Script Supervisor = Scripty = Script Girl (ouch) = Script Continuity = Continuity Person = Continuity Girl (ouch)
I am often asked:
‘You’re a Script Supervisor, so do you write scripts?’
No, that’s what a Script Writer does. I do write scripts but as a Supervisor I work in the Directing Department making sure the script that has been written is shot entirely.
‘Oh! So, do you correct scripts?’
No, that’s what a Script Editor does. I have edited scripts but as a Supervisor I make sure the script is coherent and has no mistakes in logic and continuity. When I find such problems I contact the Script Writer and then they make those changes.
‘I get it! You’re watching for the liquid in the glass!’
Yes and No. The glass and the liquid in it are props and they’re the job of Standby Props. I keep an eye on props, for sure but they are pretty much at the bottom of my priorities list. My main concern with the glass has more to do with where it comes from, when it will be used by the actors and where it will end up.
‘But I see so many continuity mistakes, like a character wearing a hat in one scene and then no hat in the next one. Is that because you had a bad day and you weren’t paying attention?’
99% of the time, No! The hat belongs to the Costume Department. Like all the other departments they need to keep their own continuity. There’s not much I can do if I point out we need the hat but the hat went missing. I try to fix the problem by suggesting to the Director a believable action that can get rid of the hat and that might save the day. But sometimes it just doesn’t work. And believe me, there’s probably someone crying on the Costume Bus already.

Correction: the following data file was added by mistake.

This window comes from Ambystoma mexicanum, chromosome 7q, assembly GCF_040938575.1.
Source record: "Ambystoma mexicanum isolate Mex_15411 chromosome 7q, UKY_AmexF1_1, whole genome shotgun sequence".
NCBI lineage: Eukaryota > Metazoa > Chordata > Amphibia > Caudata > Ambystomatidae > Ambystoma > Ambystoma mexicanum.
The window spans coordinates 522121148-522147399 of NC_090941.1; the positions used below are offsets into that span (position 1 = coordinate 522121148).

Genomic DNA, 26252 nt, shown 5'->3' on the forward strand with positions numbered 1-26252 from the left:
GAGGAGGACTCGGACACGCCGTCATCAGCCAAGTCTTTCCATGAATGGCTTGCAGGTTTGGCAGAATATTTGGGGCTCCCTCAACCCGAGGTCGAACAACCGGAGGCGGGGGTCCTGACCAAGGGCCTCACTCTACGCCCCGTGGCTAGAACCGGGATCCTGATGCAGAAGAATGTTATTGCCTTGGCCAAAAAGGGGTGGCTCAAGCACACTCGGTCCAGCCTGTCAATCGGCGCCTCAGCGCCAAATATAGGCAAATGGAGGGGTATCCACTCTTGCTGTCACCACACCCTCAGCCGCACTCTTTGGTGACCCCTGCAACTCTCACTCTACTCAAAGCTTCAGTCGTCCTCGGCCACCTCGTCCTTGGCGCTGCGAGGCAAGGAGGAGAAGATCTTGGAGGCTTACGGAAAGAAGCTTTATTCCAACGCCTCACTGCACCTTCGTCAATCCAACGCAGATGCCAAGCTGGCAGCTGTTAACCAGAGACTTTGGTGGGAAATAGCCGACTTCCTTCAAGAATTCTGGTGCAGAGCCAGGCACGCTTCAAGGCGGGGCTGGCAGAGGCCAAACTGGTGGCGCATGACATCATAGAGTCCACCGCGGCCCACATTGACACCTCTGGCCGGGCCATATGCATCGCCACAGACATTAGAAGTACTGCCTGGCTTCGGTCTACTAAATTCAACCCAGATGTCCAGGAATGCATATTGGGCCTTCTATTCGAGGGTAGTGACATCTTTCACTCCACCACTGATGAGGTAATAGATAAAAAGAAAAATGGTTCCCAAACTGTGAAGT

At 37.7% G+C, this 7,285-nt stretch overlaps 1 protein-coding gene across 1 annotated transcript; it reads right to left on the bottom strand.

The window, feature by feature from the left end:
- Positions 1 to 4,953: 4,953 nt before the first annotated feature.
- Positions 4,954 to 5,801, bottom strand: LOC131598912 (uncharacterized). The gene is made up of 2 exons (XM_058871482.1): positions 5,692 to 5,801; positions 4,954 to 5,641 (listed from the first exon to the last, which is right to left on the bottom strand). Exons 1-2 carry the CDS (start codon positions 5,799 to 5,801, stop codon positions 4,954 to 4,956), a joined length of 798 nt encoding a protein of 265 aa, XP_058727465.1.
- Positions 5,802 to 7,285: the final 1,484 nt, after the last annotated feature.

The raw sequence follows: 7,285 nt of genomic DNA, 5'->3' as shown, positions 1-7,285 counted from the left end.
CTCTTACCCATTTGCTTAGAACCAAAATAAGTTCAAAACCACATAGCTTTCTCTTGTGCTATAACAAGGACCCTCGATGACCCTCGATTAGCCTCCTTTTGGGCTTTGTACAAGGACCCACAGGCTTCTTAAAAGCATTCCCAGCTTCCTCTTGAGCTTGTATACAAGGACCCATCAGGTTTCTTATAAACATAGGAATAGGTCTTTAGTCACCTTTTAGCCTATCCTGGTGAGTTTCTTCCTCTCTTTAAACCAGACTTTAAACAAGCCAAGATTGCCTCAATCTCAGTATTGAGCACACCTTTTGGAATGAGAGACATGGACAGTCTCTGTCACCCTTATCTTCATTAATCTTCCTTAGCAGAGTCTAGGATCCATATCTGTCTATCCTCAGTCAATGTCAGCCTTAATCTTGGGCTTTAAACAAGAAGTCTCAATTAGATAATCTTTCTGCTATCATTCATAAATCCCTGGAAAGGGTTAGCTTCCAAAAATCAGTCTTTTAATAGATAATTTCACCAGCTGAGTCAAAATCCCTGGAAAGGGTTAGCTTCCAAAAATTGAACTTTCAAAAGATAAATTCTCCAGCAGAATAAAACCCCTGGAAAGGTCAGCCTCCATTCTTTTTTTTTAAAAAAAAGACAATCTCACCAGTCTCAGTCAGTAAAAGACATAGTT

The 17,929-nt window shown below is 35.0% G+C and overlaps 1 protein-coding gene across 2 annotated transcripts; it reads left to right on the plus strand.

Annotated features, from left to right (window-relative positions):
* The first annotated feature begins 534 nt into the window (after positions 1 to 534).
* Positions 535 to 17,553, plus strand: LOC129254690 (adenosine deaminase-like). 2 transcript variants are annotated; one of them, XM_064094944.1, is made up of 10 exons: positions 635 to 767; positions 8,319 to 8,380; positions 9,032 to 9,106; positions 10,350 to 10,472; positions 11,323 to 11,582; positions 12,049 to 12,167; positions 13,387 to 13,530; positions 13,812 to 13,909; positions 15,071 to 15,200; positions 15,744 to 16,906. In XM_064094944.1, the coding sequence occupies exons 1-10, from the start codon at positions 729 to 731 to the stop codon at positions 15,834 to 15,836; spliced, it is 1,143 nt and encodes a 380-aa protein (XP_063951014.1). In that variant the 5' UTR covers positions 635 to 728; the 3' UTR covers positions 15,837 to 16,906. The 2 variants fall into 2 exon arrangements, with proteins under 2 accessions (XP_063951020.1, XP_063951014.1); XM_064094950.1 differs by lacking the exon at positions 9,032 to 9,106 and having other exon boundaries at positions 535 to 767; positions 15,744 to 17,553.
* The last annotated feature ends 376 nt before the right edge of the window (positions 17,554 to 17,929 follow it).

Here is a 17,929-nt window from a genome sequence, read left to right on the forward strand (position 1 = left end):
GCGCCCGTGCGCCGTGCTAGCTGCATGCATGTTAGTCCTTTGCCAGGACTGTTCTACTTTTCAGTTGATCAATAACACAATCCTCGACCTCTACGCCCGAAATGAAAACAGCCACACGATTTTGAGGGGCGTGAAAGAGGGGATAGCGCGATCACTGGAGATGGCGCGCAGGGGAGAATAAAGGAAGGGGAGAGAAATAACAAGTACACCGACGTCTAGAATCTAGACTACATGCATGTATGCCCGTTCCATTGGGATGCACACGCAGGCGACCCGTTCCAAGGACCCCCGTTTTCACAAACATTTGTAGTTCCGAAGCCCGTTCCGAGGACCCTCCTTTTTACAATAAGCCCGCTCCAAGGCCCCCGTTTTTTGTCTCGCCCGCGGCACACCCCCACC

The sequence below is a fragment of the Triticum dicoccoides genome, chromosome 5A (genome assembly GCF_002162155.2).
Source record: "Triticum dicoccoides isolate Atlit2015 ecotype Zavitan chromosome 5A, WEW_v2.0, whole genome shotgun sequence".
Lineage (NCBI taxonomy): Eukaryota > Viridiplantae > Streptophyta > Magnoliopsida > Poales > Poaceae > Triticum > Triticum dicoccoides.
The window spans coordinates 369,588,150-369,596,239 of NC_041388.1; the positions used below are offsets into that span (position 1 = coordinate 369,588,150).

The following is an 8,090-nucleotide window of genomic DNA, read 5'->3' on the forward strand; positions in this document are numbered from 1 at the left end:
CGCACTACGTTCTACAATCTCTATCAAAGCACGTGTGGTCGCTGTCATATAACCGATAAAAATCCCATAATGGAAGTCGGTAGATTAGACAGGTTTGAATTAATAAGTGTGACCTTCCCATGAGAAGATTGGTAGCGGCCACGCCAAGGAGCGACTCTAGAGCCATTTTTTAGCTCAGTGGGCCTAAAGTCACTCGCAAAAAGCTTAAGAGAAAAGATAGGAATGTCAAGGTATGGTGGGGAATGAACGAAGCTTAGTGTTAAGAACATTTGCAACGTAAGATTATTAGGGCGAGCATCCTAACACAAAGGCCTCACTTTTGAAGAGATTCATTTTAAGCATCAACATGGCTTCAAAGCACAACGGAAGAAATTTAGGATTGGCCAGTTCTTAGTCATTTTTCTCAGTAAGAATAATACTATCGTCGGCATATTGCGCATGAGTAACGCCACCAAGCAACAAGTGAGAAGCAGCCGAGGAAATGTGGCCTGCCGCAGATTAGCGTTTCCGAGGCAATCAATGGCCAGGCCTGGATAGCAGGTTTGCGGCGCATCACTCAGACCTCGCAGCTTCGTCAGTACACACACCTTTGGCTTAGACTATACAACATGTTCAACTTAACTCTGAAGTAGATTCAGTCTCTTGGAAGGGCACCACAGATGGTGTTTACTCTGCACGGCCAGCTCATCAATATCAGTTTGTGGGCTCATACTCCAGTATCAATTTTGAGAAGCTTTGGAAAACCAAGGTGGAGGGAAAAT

‘So if all departments do their own continuity then why are you needed?’
Because I do all the stuff that makes sure the film will look coherent allowing the Director to concentrate on storytelling and performance. I make sure the script is shot, the lines are said, the camera angles match, we don’t run out of film stock and the editors get enough info from set to be able to cut it.
‘So will I see you at the Oscars?’
Unfortunately no. Unless someone asked me to join them! There is no award for good Script Supervision. If done well then no one will notice my contribution but it will make the viewers believe the film was shot in real time. The directors will always appreciate a good Scripty by their side.